Protective effects of Fraxinus xanthoxyloides (Wall.) leaves against CCl4 induced hepatic toxicity in rat.BMC Complement Altern Med. 2016 Oct 24; 16(1):407.BC
Leaves and root bark of Fraxinus xanthoxyloides Wall. (Oleaceae) are used locally for the treatment of jaundice, malaria and pneumonia. Decoction of stem, twigs and bark is used in pain, internal injuries, rheumatism and in bone fracture. In this investigation we have evaluated the methanol extract of leaves for its hepatoprotective potential against CCl4 induced hepatic injuries in rat.
Powder of F. xanthoxyloides leaves was extracted with methanol (FXM) and subjected for the determination of polyphenolics through HPLC-DAD analysis. Sprague-Dawley (Rattus novergicus) male rats were divided into eight groups (six rats in each). Group I: non-treated control; Group II: vehicle treated (DMSO plus olive oil) while Group III- VI treated with 1 ml/kg body weight (bw) of CCl4 (30 % in olive oil) for 30 days (15 dosages) to induce the hepatic injuries. Group IV: treated with silymarin (100 mg/kg bw); Group V and VI with FXM (200, 400 mg/kg bw) on alternate days with CCl4 treatment. Group VII and VIII was administered with FXM (200, 400 mg/kg bw) alone (15 dosages). After 30 days the serum was evaluated for liver function enzymes and biochemical markers, liver samples for antioxidant enzymes, biochemical markers, comet assay and for histopathology.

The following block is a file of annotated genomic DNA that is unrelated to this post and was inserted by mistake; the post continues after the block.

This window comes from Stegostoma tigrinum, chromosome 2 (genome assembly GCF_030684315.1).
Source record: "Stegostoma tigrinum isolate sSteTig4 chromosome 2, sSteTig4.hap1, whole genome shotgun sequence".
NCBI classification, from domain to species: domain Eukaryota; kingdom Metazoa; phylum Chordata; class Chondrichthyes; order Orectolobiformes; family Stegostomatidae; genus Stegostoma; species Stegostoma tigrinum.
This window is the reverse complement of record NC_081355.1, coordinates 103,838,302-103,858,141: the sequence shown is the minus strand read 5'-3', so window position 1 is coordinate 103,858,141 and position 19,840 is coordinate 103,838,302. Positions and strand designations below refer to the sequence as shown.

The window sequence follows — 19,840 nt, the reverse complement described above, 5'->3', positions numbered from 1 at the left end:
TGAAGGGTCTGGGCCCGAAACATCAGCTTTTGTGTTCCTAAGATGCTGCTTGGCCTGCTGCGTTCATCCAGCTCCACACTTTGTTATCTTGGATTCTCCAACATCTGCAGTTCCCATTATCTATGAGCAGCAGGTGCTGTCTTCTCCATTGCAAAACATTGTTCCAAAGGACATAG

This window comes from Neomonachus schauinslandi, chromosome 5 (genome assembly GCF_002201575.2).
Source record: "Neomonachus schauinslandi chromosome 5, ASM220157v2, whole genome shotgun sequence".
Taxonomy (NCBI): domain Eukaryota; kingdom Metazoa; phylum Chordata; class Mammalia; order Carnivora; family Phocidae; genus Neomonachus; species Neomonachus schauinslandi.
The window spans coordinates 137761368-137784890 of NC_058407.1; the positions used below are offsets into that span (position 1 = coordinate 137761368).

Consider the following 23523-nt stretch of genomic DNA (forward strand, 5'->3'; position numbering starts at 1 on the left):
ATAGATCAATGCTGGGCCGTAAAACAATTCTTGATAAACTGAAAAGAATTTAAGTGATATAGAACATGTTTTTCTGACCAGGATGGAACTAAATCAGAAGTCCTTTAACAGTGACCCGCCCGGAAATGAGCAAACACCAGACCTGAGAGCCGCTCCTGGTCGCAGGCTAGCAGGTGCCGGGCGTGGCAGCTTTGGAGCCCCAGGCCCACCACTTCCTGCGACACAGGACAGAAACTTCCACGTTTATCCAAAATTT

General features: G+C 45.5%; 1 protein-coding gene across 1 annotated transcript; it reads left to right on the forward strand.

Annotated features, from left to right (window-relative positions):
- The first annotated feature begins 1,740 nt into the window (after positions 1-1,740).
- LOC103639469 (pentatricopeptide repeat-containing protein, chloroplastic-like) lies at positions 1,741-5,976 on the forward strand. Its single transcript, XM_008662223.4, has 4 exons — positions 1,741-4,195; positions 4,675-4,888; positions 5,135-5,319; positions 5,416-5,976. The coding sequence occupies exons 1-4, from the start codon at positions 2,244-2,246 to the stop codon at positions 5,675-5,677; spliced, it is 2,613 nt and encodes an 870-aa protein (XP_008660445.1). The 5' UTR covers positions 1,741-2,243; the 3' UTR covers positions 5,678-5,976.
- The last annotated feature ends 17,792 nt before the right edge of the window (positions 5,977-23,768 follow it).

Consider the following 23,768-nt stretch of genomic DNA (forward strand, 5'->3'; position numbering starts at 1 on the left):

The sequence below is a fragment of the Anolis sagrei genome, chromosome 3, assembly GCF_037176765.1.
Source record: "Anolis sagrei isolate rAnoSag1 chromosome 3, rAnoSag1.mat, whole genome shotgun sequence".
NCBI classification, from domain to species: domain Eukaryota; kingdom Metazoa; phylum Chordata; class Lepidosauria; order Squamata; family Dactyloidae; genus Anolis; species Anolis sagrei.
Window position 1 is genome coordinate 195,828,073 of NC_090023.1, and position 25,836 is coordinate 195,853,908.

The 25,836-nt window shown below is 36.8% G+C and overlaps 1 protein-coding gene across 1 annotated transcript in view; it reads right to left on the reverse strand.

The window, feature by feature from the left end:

HPLC-DAD analysis of FXM revealed the existence of rutin and caffeic acid. In CCl4 treated rats the level of alanine transaminase (ALT), aspartate transaminase (AST), total bilirubin was significantly increased while the albumin concentration in serum was decreased as compared to control group. The level of hepatic antioxidant enzymes, catalase (CAT), peroxidase (POD), superoxide dismutase (SOD), glutathione-S-transferase (GST) and glutathione reductase (GSR) was significantly decreased against the control group. Further, significant decrease in GSH while increase in lipid peroxides (TBARS), H2O2, DNA damages and comet length was induced with CCl4 in hepatic tissues of rat. In contrast, co-administration of FXM and silymarin restored the biochemical and histopathological status of the liver.
Results of present investigation revealed that F. xanthoxyloides leaves possibly protect the liver against CCl4 induced injuries like silymarin by its antioxidant constituents.